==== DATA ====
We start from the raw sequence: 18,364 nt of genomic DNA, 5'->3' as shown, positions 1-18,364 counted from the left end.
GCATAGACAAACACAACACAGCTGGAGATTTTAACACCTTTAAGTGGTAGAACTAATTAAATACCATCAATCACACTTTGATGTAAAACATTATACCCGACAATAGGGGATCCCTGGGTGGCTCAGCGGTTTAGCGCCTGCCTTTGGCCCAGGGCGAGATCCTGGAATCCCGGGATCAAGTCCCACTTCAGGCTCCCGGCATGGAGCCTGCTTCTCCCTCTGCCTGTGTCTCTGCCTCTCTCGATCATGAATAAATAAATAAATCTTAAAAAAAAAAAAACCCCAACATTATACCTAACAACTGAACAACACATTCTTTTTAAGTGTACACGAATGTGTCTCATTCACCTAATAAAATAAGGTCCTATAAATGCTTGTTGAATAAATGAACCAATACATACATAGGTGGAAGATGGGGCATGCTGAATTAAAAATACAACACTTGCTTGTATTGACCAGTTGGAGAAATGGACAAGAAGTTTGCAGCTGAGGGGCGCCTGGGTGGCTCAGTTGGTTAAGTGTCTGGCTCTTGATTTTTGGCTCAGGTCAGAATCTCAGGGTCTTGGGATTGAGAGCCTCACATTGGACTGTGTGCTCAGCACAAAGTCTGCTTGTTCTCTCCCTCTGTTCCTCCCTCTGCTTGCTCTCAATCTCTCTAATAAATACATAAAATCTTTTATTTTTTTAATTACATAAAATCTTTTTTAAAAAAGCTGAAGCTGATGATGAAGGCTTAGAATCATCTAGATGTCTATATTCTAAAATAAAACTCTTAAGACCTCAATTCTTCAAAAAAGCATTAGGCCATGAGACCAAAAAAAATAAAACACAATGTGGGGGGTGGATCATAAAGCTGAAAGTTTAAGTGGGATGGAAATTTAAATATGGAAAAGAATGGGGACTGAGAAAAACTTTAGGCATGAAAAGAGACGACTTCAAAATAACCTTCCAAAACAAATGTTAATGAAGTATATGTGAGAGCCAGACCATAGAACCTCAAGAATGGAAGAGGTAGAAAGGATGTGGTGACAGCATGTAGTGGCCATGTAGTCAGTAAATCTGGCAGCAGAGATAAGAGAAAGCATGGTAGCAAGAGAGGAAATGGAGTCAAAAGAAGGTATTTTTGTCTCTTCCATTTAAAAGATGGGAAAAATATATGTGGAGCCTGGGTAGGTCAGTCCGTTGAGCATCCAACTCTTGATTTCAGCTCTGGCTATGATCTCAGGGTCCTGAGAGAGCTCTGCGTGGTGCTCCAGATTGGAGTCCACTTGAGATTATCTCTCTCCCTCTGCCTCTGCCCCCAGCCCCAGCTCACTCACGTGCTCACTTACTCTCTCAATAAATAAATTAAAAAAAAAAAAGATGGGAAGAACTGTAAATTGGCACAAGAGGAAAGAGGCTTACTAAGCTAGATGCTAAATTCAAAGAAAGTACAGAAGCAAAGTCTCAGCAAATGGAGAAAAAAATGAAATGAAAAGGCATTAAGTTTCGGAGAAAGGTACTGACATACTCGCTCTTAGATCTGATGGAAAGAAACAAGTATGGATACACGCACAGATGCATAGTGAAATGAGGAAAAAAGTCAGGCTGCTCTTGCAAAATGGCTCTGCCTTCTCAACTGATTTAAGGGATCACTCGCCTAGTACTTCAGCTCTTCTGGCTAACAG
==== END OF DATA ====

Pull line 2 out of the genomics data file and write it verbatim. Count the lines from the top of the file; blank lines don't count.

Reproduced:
GCATAGACAAACACAACACAGCTGGAGATTTTAACACCTTTAAGTGGTAGAACTAATTAAATACCATCAATCACACTTTGATGTAAAACATTATACCCGACAATAGGGGATCCCTGGGTGGCTCAGCGGTTTAGCGCCTGCCTTTGGCCCAGGGCGAGATCCTGGAATCCCGGGATCAAGTCCCACTTCAGGCTCCCGGCATGGAGCCTGCTTCTCCCTCTGCCTGTGTCTCTGCCTCTCTCGATCATGAATAAATAAATAAATCTTAAAAAAAAAAAAACCCCAACATTATACCTAACAACTGAACAACACATTCTTTTTAAGTGTACACGAATGTGTCTCATTCACCTAATAAAATAAGGTCCTATAAATGCTTGTTGAATAAATGAACCAATACATACATAGGTGGAAGATGGGGCATGCTGAATTAAAAATACAACACTTGCTTGTATTGACCAGTTGGAGAAATGGACAAGAAGTTTGCAGCTGAGGGGCGCCTGGGTGGCTCAGTTGGTTAAGTGTCTGGCTCTTGATTTTTGGCTCAGGTCAGAATCTCAGGGTCTTGGGATTGAGAGCCTCACATTGGACTGTGTGCTCAGCACAAAGTCTGCTTGTTCTCTCCCTCTGTTCCTCCCTCTGCTTGCTCTCAATCTCTCTAATAAATACATAAAATCTTTTATTTTTTTAATTACATAAAATCTTTTTTAAAAAAGCTGAAGCTGATGATGAAGGCTTAGAATCATCTAGATGTCTATATTCTAAAATAAAACTCTTAAGACCTCAATTCTTCAAAAAAGCATTAGGCCATGAGACCAAAAAAAATAAAACACAATGTGGGGGGTGGATCATAAAGCTGAAAGTTTAAGTGGGATGGAAATTTAAATATGGAAAAGAATGGGGACTGAGAAAAACTTTAGGCATGAAAAGAGACGACTTCAAAATAACCTTCCAAAACAAATGTTAATGAAGTATATGTGAGAGCCAGACCATAGAACCTCAAGAATGGAAGAGGTAGAAAGGATGTGGTGACAGCATGTAGTGGCCATGTAGTCAGTAAATCTGGCAGCAGAGATAAGAGAAAGCATGGTAGCAAGAGAGGAAATGGAGTCAAAAGAAGGTATTTTTGTCTCTTCCATTTAAAAGATGGGAAAAATATATGTGGAGCCTGGGTAGGTCAGTCCGTTGAGCATCCAACTCTTGATTTCAGCTCTGGCTATGATCTCAGGGTCCTGAGAGAGCTCTGCGTGGTGCTCCAGATTGGAGTCCACTTGAGATTATCTCTCTCCCTCTGCCTCTGCCCCCAGCCCCAGCTCACTCACGTGCTCACTTACTCTCTCAATAAATAAATTAAAAAAAAAAAAGATGGGAAGAACTGTAAATTGGCACAAGAGGAAAGAGGCTTACTAAGCTAGATGCTAAATTCAAAGAAAGTACAGAAGCAAAGTCTCAGCAAATGGAGAAAAAAATGAAATGAAAAGGCATTAAGTTTCGGAGAAAGGTACTGACATACTCGCTCTTAGATCTGATGGAAAGAAACAAGTATGGATACACGCACAGATGCATAGTGAAATGAGGAAAAAAGTCAGGCTGCTCTTGCAAAATGGCTCTGCCTTCTCAACTGATTTAAGGGATCACTCGCCTAGTACTTCAGCTCTTCTGGCTAACAG